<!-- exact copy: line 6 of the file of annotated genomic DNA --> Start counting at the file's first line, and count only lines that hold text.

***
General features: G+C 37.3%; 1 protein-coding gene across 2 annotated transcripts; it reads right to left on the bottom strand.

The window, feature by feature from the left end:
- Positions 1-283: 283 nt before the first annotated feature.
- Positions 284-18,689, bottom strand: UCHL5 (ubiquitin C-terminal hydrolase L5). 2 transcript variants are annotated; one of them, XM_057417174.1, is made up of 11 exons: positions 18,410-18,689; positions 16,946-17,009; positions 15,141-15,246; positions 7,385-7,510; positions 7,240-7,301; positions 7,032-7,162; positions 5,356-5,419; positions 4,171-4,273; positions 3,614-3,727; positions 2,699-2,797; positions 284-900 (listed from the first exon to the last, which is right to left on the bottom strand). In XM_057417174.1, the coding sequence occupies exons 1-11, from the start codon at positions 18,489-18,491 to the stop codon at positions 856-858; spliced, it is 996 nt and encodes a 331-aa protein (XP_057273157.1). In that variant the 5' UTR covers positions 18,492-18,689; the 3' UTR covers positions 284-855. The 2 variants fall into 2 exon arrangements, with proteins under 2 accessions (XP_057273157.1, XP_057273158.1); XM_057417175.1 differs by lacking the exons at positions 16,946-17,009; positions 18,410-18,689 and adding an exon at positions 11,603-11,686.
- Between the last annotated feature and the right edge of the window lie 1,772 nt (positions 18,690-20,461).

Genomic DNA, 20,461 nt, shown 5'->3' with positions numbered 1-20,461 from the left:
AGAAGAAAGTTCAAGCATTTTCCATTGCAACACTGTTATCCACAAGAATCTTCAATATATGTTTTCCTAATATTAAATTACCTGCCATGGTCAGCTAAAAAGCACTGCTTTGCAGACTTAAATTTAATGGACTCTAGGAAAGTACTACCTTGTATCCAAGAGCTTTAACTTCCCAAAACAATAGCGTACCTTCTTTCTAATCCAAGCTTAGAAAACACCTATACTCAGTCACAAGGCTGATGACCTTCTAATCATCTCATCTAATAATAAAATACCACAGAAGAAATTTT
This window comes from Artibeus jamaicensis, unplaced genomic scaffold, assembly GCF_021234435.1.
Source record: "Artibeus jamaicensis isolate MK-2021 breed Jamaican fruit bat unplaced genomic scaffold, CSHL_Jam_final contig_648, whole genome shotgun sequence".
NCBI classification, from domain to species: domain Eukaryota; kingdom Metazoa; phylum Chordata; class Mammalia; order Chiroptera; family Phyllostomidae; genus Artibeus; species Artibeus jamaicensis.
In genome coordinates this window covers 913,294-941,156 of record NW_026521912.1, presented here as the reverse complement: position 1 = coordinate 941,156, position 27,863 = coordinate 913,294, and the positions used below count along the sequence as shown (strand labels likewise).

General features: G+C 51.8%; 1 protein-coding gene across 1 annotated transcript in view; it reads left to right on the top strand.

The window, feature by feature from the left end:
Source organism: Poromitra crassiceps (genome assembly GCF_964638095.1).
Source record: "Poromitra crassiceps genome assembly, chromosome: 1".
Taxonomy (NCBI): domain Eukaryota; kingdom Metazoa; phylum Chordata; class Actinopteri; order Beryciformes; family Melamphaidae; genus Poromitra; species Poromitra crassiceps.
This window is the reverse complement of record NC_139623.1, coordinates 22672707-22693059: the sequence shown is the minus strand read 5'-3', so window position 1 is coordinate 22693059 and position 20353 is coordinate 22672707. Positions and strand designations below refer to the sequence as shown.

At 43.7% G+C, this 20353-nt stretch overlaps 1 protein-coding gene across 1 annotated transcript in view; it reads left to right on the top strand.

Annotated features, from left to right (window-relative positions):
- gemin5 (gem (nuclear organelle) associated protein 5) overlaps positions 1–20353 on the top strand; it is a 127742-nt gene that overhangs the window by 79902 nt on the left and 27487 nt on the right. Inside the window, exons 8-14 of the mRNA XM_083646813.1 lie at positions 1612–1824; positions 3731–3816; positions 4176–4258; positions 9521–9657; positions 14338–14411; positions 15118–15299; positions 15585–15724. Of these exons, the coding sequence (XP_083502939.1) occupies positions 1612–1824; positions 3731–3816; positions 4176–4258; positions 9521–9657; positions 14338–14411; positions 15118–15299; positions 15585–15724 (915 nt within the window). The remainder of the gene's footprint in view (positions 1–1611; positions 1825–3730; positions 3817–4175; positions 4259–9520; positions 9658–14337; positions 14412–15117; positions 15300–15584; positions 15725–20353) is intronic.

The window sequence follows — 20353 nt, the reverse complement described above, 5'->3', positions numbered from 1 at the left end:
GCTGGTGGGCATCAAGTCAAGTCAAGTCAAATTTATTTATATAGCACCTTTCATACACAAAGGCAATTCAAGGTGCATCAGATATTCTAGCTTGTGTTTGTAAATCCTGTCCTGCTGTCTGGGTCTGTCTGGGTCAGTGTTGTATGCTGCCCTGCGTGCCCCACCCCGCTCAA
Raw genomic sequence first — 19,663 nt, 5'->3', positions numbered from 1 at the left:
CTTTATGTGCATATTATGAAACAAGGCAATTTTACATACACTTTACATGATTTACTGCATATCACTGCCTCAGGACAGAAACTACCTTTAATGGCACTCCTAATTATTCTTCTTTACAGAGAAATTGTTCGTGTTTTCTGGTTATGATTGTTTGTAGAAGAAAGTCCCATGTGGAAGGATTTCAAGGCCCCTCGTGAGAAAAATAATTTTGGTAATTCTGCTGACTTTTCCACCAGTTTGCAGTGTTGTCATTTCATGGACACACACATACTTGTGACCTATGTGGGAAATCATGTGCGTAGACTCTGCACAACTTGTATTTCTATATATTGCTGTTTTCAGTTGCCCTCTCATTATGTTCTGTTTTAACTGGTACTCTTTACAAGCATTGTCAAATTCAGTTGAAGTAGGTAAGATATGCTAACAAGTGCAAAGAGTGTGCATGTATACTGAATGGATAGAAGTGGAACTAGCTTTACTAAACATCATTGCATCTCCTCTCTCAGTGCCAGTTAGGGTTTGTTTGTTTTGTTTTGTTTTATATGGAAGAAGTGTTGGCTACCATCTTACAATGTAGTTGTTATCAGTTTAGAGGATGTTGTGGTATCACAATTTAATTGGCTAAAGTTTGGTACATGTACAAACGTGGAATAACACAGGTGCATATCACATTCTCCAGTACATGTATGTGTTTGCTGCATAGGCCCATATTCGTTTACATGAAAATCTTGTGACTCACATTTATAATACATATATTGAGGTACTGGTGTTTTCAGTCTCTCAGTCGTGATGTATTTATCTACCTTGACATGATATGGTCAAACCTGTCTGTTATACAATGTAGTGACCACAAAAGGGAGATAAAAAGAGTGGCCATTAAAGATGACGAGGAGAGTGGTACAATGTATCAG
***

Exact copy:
Genomic DNA, 20,461 nt, shown 5'->3' with positions numbered 1-20,461 from the left: